Video games are a part of our world today. However, time spent gaming should not be at the expense of face-to-face time with family, friends, and teachers who play a pivotal and important role in promoting a teen’s learning and healthy development.
Data Source & Methods
This report presents findings from a nationally representative household survey conducted exclusively by Ipsos Public Affairs, LLC (Ipsos) for C.S. Mott Children’s Hospital. The survey was administered in August 2019 to a randomly selected, stratified group of adults who were parents of at least one child age 0-18 years living in their household (n=2,004). Adults were selected from Ipsos’s web-enabled KnowledgePanel® that closely resembles the U.S. population. The sample was subsequently weighted to reflect population figures from the Census Bureau. The survey completion rate was 60% among panel members contacted to participate. This report is based on responses from 963 parents who had at least one child age 13-18 years. The margin of error for results presented in this report is ±3 to 6 percentage points.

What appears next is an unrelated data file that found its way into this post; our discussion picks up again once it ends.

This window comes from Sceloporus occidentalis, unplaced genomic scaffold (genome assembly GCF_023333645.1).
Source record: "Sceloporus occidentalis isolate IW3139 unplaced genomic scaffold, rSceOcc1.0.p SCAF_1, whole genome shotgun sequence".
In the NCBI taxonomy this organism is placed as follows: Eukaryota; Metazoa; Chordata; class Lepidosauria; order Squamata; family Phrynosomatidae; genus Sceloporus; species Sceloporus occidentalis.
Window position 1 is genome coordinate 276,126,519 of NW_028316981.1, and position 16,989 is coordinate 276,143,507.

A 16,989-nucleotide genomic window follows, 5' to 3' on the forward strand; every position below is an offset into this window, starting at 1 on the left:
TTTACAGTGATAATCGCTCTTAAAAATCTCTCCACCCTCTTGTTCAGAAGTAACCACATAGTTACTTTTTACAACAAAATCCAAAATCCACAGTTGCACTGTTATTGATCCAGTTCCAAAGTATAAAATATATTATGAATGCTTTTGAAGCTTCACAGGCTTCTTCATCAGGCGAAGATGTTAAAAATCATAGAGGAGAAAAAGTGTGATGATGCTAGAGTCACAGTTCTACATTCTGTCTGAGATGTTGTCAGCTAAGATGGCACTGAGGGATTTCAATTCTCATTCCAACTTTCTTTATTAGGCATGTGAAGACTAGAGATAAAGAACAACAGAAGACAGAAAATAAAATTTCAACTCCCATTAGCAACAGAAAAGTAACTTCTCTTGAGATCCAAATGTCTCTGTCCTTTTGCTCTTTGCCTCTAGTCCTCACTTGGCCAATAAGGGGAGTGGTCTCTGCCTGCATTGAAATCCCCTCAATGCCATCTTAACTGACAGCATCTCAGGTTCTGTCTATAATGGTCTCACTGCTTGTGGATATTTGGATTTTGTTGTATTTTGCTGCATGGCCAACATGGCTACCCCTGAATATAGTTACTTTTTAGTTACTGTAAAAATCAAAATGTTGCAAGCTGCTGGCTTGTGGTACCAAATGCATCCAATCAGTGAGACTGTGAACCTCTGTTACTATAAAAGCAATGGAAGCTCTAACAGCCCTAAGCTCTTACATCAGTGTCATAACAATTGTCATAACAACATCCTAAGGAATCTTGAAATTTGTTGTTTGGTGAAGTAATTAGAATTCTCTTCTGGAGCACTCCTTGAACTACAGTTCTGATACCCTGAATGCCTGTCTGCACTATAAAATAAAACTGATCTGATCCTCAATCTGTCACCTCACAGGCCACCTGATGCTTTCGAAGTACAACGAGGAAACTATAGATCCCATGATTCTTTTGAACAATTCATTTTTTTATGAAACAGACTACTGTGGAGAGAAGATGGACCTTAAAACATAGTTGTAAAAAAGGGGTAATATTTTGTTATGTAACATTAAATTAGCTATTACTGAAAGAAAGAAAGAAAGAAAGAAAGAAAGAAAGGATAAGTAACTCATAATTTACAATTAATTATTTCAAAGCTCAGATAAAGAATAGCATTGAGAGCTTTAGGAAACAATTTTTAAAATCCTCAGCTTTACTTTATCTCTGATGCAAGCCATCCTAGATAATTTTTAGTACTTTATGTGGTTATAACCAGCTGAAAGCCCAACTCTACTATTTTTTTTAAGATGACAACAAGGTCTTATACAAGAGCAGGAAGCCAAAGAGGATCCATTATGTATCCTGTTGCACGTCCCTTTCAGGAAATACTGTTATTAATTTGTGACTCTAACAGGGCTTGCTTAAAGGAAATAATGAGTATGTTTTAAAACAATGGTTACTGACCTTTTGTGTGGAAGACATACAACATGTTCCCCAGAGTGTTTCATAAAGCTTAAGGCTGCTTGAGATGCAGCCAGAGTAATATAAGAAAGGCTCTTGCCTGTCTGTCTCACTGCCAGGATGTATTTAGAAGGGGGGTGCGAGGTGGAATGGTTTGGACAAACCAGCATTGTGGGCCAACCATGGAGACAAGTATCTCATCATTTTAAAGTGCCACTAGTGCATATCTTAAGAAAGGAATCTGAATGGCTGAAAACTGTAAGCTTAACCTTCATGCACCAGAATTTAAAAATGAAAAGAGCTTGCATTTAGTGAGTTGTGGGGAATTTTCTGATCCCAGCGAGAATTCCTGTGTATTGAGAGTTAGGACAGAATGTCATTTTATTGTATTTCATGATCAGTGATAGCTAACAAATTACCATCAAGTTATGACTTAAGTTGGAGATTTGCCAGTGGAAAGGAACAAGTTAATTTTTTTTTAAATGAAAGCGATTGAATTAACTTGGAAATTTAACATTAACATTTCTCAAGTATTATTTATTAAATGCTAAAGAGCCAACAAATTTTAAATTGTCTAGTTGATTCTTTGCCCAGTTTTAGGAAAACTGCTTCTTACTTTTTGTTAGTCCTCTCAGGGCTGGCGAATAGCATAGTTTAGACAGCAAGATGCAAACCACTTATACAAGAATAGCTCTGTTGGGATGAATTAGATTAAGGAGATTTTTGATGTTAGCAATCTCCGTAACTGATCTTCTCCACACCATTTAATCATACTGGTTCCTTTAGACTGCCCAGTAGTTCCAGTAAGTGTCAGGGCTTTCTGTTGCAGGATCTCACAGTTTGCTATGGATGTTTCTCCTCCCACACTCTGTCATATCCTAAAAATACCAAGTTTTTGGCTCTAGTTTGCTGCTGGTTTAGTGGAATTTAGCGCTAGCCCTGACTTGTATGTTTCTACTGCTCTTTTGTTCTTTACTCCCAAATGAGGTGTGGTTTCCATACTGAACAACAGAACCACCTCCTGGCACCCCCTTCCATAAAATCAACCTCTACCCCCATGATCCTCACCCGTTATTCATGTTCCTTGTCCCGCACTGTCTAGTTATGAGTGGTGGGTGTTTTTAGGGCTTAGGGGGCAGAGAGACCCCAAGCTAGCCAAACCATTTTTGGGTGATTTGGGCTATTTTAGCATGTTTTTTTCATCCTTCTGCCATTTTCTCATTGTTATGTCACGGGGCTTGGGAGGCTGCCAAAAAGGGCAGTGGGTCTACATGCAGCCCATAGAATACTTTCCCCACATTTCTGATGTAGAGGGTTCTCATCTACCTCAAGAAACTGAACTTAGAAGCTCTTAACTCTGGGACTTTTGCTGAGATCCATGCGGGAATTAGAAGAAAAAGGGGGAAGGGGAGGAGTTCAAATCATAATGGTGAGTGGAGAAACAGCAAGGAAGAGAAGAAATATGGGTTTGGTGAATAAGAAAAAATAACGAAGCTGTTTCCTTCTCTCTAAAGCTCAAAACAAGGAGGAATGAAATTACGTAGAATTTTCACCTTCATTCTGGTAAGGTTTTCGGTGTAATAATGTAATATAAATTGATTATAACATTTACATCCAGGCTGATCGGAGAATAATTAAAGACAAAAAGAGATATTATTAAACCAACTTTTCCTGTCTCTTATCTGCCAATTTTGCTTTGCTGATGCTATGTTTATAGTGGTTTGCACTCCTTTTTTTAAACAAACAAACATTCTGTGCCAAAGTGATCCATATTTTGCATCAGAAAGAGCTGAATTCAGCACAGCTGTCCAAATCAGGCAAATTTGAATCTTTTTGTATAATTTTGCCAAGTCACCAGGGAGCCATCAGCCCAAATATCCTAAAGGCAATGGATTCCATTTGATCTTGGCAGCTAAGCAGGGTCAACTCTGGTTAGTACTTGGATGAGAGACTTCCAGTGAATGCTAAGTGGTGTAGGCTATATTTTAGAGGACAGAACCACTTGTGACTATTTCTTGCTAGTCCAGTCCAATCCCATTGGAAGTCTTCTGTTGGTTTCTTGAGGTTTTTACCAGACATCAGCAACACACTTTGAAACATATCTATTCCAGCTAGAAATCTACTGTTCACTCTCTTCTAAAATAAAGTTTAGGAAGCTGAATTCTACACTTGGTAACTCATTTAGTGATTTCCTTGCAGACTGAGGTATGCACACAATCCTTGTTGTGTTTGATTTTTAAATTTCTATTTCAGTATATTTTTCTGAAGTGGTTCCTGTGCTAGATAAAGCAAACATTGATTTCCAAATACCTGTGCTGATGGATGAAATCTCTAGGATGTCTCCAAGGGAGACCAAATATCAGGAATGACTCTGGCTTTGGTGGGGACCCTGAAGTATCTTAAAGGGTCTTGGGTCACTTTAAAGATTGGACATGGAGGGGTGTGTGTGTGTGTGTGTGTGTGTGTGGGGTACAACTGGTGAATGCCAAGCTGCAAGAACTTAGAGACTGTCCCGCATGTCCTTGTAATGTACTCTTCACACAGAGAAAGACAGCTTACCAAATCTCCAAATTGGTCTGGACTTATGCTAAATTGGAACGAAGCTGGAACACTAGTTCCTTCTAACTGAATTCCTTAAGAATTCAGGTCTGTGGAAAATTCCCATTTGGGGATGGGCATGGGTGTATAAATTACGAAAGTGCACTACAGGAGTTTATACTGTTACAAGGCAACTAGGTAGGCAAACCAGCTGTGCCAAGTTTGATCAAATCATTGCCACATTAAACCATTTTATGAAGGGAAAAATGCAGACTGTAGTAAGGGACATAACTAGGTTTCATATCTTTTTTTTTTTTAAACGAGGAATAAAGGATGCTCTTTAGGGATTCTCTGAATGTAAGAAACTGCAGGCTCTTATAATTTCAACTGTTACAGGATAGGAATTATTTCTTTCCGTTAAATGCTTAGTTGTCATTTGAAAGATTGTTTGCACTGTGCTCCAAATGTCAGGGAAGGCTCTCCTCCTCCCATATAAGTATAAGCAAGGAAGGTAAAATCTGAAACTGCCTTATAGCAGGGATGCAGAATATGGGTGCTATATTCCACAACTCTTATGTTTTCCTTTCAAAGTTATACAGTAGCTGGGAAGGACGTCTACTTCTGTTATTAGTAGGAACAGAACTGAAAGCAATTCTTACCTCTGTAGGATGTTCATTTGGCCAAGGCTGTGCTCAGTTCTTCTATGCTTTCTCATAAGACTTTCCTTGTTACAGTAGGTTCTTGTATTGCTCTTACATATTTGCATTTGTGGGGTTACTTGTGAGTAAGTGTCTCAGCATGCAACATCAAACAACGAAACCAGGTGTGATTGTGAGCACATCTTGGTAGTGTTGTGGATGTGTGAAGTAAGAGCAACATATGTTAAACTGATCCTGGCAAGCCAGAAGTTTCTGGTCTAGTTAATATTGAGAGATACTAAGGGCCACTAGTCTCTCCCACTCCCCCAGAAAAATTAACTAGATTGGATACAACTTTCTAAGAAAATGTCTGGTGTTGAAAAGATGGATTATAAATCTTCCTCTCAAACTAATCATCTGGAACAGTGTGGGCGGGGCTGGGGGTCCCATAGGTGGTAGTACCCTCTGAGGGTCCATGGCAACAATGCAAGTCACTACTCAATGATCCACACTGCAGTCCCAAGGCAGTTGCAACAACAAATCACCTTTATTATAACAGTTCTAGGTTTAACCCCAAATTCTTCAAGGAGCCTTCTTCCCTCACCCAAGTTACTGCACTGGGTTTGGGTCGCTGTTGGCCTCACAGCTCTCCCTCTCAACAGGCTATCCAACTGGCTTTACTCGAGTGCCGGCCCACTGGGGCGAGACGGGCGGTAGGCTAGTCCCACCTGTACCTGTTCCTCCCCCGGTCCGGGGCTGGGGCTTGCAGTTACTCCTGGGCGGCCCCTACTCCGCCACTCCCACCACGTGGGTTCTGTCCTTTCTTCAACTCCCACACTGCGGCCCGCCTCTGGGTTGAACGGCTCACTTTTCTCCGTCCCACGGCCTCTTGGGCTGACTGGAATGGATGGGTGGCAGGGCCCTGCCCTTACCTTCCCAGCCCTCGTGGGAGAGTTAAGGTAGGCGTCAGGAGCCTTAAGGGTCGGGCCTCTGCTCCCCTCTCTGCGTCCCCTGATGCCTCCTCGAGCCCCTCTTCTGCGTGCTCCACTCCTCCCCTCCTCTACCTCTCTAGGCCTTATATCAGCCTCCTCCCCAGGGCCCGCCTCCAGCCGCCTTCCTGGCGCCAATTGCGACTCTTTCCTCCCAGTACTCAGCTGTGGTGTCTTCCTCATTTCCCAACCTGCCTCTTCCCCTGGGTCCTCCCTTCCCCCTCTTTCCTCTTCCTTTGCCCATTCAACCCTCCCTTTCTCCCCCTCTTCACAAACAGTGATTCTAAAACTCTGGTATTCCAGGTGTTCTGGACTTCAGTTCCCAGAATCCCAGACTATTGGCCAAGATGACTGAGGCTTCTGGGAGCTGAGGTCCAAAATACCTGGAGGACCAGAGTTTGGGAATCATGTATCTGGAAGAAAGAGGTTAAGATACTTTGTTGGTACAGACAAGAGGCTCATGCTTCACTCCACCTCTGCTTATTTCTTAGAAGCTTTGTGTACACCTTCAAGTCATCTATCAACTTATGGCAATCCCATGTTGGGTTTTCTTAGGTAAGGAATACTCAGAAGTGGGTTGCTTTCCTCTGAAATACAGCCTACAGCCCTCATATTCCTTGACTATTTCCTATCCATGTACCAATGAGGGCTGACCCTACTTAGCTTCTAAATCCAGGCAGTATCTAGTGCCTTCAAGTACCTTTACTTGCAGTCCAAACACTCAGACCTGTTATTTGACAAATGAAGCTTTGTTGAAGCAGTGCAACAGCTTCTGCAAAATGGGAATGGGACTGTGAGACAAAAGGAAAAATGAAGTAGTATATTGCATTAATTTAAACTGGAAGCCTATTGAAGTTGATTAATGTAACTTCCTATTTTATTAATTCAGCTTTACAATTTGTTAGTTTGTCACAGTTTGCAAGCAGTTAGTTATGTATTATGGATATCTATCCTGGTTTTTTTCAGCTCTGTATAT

Findings from the C.S. Mott Children’s Hospital National Poll on Children’s Health do not represent the opinions of the University of Michigan. The University of Michigan reserves all rights over this material.
Freed GL, Singer DC, Gebremariam A, Schultz SL, Clark SJ. Game on: Teens and video games. C.S. Mott Children's Hospital National Poll on Children's Health, University of Michigan. Vol 35, Issue 4, January 2020. Available at: https://mottpoll.org/reports/game-teens-and-video-games.